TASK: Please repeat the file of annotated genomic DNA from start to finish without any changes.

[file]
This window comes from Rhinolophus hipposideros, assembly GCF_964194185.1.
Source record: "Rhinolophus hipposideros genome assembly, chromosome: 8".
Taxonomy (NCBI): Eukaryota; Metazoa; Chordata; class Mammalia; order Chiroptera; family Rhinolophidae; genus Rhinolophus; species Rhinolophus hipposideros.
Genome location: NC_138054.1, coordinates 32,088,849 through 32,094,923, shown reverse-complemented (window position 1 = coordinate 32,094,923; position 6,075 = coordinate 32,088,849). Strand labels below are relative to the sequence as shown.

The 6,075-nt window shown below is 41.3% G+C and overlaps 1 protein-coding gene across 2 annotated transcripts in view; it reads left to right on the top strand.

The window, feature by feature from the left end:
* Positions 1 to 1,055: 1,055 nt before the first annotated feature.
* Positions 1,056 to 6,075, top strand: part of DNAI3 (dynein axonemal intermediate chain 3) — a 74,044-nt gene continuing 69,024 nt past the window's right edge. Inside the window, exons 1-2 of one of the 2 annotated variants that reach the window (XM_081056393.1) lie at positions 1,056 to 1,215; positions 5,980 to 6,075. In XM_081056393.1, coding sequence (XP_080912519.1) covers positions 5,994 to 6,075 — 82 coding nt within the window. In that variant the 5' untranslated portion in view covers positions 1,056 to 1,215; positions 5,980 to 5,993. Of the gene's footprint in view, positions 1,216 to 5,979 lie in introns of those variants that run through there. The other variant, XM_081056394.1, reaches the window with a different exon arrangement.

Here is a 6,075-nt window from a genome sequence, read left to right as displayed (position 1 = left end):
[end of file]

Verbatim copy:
This window comes from Rhinolophus hipposideros, assembly GCF_964194185.1.
Source record: "Rhinolophus hipposideros genome assembly, chromosome: 8".
Taxonomy (NCBI): Eukaryota; Metazoa; Chordata; class Mammalia; order Chiroptera; family Rhinolophidae; genus Rhinolophus; species Rhinolophus hipposideros.
Genome location: NC_138054.1, coordinates 32,088,849 through 32,094,923, shown reverse-complemented (window position 1 = coordinate 32,094,923; position 6,075 = coordinate 32,088,849). Strand labels below are relative to the sequence as shown.

The 6,075-nt window shown below is 41.3% G+C and overlaps 1 protein-coding gene across 2 annotated transcripts in view; it reads left to right on the top strand.

The window, feature by feature from the left end:
* Positions 1 to 1,055: 1,055 nt before the first annotated feature.
* Positions 1,056 to 6,075, top strand: part of DNAI3 (dynein axonemal intermediate chain 3) — a 74,044-nt gene continuing 69,024 nt past the window's right edge. Inside the window, exons 1-2 of one of the 2 annotated variants that reach the window (XM_081056393.1) lie at positions 1,056 to 1,215; positions 5,980 to 6,075. In XM_081056393.1, coding sequence (XP_080912519.1) covers positions 5,994 to 6,075 — 82 coding nt within the window. In that variant the 5' untranslated portion in view covers positions 1,056 to 1,215; positions 5,980 to 5,993. Of the gene's footprint in view, positions 1,216 to 5,979 lie in introns of those variants that run through there. The other variant, XM_081056394.1, reaches the window with a different exon arrangement.

Here is a 6,075-nt window from a genome sequence, read left to right as displayed (position 1 = left end):